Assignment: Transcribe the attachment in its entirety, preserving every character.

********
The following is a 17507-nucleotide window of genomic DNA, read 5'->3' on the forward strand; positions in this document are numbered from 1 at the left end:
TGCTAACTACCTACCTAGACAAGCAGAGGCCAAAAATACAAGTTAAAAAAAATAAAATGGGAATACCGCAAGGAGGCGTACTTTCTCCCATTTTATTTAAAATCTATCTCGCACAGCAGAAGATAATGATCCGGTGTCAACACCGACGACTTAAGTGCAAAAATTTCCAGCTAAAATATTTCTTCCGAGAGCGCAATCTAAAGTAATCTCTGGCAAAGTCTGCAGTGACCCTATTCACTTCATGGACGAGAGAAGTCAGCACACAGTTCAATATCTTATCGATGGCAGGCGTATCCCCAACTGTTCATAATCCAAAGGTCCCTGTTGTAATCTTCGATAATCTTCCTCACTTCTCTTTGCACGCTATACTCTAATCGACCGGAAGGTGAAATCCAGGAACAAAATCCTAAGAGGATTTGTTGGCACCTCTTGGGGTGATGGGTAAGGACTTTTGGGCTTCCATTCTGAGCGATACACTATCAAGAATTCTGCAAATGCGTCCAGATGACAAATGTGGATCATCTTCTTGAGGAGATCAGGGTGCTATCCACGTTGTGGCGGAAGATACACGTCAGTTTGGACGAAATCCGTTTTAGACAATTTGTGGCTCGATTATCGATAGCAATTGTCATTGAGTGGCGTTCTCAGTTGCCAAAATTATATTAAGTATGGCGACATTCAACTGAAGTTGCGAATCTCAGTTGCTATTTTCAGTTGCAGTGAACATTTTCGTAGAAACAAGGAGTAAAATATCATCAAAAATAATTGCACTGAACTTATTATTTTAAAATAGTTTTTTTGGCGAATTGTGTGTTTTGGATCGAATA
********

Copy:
The following is a 17507-nucleotide window of genomic DNA, read 5'->3' on the forward strand; positions in this document are numbered from 1 at the left end:
TGCTAACTACCTACCTAGACAAGCAGAGGCCAAAAATACAAGTTAAAAAAAATAAAATGGGAATACCGCAAGGAGGCGTACTTTCTCCCATTTTATTTAAAATCTATCTCGCACAGCAGAAGATAATGATCCGGTGTCAACACCGACGACTTAAGTGCAAAAATTTCCAGCTAAAATATTTCTTCCGAGAGCGCAATCTAAAGTAATCTCTGGCAAAGTCTGCAGTGACCCTATTCACTTCATGGACGAGAGAAGTCAGCACACAGTTCAATATCTTATCGATGGCAGGCGTATCCCCAACTGTTCATAATCCAAAGGTCCCTGTTGTAATCTTCGATAATCTTCCTCACTTCTCTTTGCACGCTATACTCTAATCGACCGGAAGGTGAAATCCAGGAACAAAATCCTAAGAGGATTTGTTGGCACCTCTTGGGGTGATGGGTAAGGACTTTTGGGCTTCCATTCTGAGCGATACACTATCAAGAATTCTGCAAATGCGTCCAGATGACAAATGTGGATCATCTTCTTGAGGAGATCAGGGTGCTATCCACGTTGTGGCGGAAGATACACGTCAGTTTGGACGAAATCCGTTTTAGACAATTTGTGGCTCGATTATCGATAGCAATTGTCATTGAGTGGCGTTCTCAGTTGCCAAAATTATATTAAGTATGGCGACATTCAACTGAAGTTGCGAATCTCAGTTGCTATTTTCAGTTGCAGTGAACATTTTCGTAGAAACAAGGAGTAAAATATCATCAAAAATAATTGCACTGAACTTATTATTTTAAAATAGTTTTTTTGGCGAATTGTGTGTTTTGGATCGAATA